In addition to important observances like Veterans Day and Thanksgiving, the month of November contains the Black Friday holiday shopping extravaganza. Falling the day after Black Friday, but receiving perhaps less fanfare, is Small Business Saturday.
The Small Business Saturday concept, however, is gaining steam. The annual event is credited to a campaign launched in 2010 during the Great Recession by American Express to encourage consumers to shop at small businesses.
American Express’s Small Business Saturday Consumer Insights Survey showed that in 2021, the day’s total reported/projected spending among U.S. consumers who shopped at independent retailers and restaurants reached an estimated $23.3 billion.
The spirit of Small Business Saturday is extended to the other 364 days of the year by many across the equipment and event rental industry. Lavinia and Aron Wilder, owners of Independent Rental in Fairbanks, Alaska, are among the community’s most passionate and public cheerleaders for small businesses.
As suggested by the name of their rental company that specializes in homeowner/contractor equipment and event supplies, the Wilders’ business is an independent, family-owned operation, and their zeal for promoting other small, independent businesses in their area year-round can be seen in a special project featured on their Facebook page.
“We called it our ‘52 weeks of supporting local,’” Lavinia says. “We promoted other locally owned family businesses here in the Fairbanks community. I would do a brief video about a business that week, and each day, Monday through Friday, we would post a picture of what they do, and they would donate some gift certificates for us to do a drawing on Friday.”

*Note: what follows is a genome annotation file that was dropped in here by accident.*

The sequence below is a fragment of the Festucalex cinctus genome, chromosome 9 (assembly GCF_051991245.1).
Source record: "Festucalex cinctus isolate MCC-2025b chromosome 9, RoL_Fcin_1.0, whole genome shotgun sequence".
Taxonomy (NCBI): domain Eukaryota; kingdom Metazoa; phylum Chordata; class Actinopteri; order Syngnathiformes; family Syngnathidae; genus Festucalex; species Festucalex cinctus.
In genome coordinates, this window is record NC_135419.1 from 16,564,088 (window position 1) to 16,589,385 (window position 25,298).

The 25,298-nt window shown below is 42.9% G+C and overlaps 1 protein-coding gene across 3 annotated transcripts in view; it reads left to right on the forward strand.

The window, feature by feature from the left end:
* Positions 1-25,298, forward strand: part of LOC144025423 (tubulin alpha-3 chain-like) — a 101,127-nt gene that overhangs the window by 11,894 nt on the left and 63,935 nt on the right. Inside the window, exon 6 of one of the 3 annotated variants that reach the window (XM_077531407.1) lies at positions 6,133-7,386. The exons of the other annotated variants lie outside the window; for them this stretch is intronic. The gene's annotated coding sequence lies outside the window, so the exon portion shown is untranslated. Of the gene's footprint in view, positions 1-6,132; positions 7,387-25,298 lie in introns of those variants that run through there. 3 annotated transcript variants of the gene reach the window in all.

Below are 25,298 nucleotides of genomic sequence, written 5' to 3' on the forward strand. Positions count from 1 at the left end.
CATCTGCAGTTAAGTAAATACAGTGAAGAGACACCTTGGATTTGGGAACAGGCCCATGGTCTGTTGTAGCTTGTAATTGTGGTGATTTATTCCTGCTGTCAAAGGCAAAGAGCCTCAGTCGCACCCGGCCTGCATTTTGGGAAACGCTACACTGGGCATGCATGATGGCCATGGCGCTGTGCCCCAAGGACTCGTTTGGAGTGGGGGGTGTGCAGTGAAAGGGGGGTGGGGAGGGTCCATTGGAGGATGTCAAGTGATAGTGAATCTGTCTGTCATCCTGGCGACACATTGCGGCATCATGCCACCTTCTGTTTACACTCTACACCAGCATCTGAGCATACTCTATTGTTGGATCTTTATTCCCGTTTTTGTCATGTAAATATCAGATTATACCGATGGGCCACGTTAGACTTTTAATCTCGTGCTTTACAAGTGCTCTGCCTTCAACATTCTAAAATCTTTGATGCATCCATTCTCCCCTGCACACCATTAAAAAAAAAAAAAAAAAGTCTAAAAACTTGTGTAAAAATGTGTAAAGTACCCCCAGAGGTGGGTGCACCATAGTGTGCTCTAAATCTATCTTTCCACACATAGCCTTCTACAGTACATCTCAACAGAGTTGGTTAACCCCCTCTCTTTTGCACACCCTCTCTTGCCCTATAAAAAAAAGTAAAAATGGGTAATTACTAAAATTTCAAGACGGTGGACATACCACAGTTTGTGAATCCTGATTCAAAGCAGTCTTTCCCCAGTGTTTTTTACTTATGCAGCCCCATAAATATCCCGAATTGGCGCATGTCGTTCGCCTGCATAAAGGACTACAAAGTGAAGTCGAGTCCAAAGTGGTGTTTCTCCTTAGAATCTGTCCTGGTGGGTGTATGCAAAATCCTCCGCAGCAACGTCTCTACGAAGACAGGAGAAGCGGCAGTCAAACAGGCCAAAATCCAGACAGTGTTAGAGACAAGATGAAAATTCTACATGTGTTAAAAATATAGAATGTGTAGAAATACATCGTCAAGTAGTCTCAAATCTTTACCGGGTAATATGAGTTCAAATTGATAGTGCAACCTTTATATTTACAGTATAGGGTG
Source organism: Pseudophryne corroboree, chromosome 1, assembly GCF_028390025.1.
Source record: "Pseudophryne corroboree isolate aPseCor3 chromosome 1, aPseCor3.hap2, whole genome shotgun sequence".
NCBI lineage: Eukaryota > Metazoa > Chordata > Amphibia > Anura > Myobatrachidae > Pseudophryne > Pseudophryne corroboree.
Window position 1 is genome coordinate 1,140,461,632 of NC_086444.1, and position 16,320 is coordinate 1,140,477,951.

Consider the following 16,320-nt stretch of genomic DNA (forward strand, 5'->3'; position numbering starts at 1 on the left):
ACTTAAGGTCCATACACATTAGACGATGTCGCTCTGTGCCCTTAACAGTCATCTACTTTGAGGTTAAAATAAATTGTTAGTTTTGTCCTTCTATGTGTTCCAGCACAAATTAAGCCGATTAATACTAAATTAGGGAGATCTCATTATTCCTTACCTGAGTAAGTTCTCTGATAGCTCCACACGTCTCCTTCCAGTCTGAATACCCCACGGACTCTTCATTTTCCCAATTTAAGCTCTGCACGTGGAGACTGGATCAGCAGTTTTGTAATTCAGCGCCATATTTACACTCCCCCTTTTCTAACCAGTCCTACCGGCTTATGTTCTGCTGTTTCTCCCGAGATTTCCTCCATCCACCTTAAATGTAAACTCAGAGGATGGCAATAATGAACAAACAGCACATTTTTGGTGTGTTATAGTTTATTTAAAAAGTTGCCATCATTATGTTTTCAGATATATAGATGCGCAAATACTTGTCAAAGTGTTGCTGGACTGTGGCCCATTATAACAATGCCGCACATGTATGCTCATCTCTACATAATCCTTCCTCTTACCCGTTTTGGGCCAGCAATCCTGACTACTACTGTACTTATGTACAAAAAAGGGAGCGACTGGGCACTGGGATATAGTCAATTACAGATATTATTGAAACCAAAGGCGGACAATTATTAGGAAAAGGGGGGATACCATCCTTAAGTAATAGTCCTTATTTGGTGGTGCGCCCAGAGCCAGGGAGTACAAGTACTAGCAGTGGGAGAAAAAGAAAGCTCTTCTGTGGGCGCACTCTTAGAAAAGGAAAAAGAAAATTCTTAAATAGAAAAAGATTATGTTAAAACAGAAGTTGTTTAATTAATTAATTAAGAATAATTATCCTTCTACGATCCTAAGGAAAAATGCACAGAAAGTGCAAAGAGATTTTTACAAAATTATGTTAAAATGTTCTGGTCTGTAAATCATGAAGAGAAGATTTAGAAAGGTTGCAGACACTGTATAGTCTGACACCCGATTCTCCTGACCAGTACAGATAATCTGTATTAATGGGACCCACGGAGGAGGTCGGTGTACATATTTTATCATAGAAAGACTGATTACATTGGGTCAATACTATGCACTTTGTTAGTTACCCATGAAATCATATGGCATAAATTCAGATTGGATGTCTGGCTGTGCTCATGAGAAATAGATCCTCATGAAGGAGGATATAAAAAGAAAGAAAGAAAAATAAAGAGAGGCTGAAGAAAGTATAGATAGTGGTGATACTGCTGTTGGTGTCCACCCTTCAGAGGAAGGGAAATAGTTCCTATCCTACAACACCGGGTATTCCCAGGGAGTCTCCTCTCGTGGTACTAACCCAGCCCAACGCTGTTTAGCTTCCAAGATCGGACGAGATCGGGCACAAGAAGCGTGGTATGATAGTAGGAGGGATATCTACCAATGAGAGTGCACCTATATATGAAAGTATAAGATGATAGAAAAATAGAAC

The remoteness of the Fairbanks area is another factor that Lavinia says draws small businesses together in support of one another through initiatives like Independent Rentals’ “52 weeks of supporting local.”
“We just tried to think of a fun way to get the word out about how important it is to support local, especially for us here in Fairbanks because we are by ourselves. We’re like an island in the middle of the state, and by supporting each other, independent businesses are able to not just survive, but hopefully thrive,” she says.
“It’s being the best example of a family business that we can be,” Lavinia says about why she and her team go to such lengths to support all members of the local independent business community. “Let’s continue to recruit people who are interested in helping fellow community members with projects; let’s help you build that one thing; let’s help you modify this or rejuvenate that. The community is closest to my heart as far as how we want to grow and how we want to support those who are living here with us.”